Alito, J., dissenting
decisions. See ante, at 13–14; Brief for United States as Amicus Curiae 23–24. This argument is deeply flawed.
Not the greatest of its defects is its assessment of what Congress must have known about the judiciary’s interpretation of the FHA. The Court writes that by 1988, "all nine Courts of Appeals to have addressed the question had concluded the Fair Housing Act encompassed disparate-impact claims." Ante, at 13 (emphasis added). See also Brief for United States as Amicus Curiae 12. But this Court had not addressed that question. While we always give respectful consideration to interpretations of statutes that garner wide acceptance in other courts, this Court has "no warrant to ignore clear statutory language on the ground that other courts have done so," even if they have "'consistently'" done so for "'30 years.'" Milner v. Department of Navy, 562 U. S. 562, 575–576 (2011). See also, e.g., CSX Transp., Inc. v. McBride, 564 U. S. ___, ___ (2011) (Roberts, C. J., dissenting) (slip op., at 11) (explaining that this Court does not interpret statutes by asking for "a show of hands" (citing Buckhannon Board & Care Home, Inc. v. West Virginia Dept. of Health and Human Resources, 532 U. S. 598 (2001); McNally v. United States, 483 U. S. 350 (1987))).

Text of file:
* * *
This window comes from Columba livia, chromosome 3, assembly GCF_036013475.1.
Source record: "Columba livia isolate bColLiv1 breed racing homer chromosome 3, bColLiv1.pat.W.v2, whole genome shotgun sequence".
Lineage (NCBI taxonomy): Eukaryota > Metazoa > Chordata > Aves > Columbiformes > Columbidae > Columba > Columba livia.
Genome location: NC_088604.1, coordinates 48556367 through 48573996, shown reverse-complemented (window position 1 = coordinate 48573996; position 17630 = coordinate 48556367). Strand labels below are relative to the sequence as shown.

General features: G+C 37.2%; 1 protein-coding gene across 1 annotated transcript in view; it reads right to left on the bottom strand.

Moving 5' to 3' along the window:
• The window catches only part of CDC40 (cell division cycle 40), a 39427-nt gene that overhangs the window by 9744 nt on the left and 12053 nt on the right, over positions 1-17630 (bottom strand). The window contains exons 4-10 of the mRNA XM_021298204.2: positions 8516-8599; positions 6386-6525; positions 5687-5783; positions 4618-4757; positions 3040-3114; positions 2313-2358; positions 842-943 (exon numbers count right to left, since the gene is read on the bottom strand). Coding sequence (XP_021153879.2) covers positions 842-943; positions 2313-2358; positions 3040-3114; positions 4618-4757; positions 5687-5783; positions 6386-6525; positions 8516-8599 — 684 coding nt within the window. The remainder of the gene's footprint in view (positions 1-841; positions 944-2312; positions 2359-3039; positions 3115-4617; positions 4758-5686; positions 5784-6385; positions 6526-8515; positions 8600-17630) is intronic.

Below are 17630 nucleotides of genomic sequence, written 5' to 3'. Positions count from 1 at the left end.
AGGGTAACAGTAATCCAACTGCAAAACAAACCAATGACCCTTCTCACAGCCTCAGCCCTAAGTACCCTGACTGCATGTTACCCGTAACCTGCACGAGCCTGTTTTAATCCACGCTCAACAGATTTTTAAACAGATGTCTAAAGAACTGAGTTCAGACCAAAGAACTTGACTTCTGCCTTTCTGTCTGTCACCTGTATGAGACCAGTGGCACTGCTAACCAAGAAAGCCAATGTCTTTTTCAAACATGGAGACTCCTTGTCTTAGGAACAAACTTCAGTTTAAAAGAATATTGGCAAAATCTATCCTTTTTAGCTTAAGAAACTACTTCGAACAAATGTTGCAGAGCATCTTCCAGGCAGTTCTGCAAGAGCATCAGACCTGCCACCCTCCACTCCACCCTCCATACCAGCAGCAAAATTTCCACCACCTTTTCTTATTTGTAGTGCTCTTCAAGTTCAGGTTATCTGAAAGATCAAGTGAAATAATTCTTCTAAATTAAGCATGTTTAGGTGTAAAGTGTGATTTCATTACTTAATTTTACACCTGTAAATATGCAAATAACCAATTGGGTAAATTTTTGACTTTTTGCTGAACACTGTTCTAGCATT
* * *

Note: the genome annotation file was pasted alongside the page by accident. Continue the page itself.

In any event, there is no need to ponder whether it would have been reasonable for the 1988 Congress, without considering the clear meaning of §§804(a) and 805(a), to assume that the decisions of the lower courts effectively settled the matter. While the Court highlights the decisions of the Courts of Appeals, it fails to mention something that is of at least equal importance: The official view of the United States in 1988.
Shortly before the 1988 amendments were adopted, the United States formally argued in this Court that the FHA prohibits only intentional discrimination. See Brief for United States as Amicus Curiae in Huntington v. Huntington Branch, NAACP, O. T. 1988, No. 87–1961, p. 15